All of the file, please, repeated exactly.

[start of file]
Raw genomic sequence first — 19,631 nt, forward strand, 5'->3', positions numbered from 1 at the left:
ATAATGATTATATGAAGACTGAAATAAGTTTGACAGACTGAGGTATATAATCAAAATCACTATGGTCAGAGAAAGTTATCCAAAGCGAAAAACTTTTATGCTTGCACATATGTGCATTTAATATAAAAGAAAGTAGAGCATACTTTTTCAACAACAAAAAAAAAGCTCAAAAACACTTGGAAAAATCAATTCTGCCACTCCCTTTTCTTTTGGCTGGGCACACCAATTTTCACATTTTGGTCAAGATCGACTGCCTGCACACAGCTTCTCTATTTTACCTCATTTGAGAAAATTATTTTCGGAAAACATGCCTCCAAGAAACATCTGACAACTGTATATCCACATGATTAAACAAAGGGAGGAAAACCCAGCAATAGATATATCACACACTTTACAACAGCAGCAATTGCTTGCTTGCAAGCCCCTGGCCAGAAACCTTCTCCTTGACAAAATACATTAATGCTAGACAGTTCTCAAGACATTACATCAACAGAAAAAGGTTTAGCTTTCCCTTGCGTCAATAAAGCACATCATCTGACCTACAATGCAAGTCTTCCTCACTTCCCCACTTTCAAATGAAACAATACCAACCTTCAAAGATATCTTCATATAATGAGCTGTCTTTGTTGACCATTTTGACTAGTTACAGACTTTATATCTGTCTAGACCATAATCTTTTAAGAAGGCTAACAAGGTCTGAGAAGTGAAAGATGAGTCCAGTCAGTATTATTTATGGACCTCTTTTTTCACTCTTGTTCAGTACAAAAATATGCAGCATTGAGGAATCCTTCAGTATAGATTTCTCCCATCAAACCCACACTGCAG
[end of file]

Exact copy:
Raw genomic sequence first — 19,631 nt, forward strand, 5'->3', positions numbered from 1 at the left:
ATAATGATTATATGAAGACTGAAATAAGTTTGACAGACTGAGGTATATAATCAAAATCACTATGGTCAGAGAAAGTTATCCAAAGCGAAAAACTTTTATGCTTGCACATATGTGCATTTAATATAAAAGAAAGTAGAGCATACTTTTTCAACAACAAAAAAAAAGCTCAAAAACACTTGGAAAAATCAATTCTGCCACTCCCTTTTCTTTTGGCTGGGCACACCAATTTTCACATTTTGGTCAAGATCGACTGCCTGCACACAGCTTCTCTATTTTACCTCATTTGAGAAAATTATTTTCGGAAAACATGCCTCCAAGAAACATCTGACAACTGTATATCCACATGATTAAACAAAGGGAGGAAAACCCAGCAATAGATATATCACACACTTTACAACAGCAGCAATTGCTTGCTTGCAAGCCCCTGGCCAGAAACCTTCTCCTTGACAAAATACATTAATGCTAGACAGTTCTCAAGACATTACATCAACAGAAAAAGGTTTAGCTTTCCCTTGCGTCAATAAAGCACATCATCTGACCTACAATGCAAGTCTTCCTCACTTCCCCACTTTCAAATGAAACAATACCAACCTTCAAAGATATCTTCATATAATGAGCTGTCTTTGTTGACCATTTTGACTAGTTACAGACTTTATATCTGTCTAGACCATAATCTTTTAAGAAGGCTAACAAGGTCTGAGAAGTGAAAGATGAGTCCAGTCAGTATTATTTATGGACCTCTTTTTTCACTCTTGTTCAGTACAAAAATATGCAGCATTGAGGAATCCTTCAGTATAGATTTCTCCCATCAAACCCACACTGCAG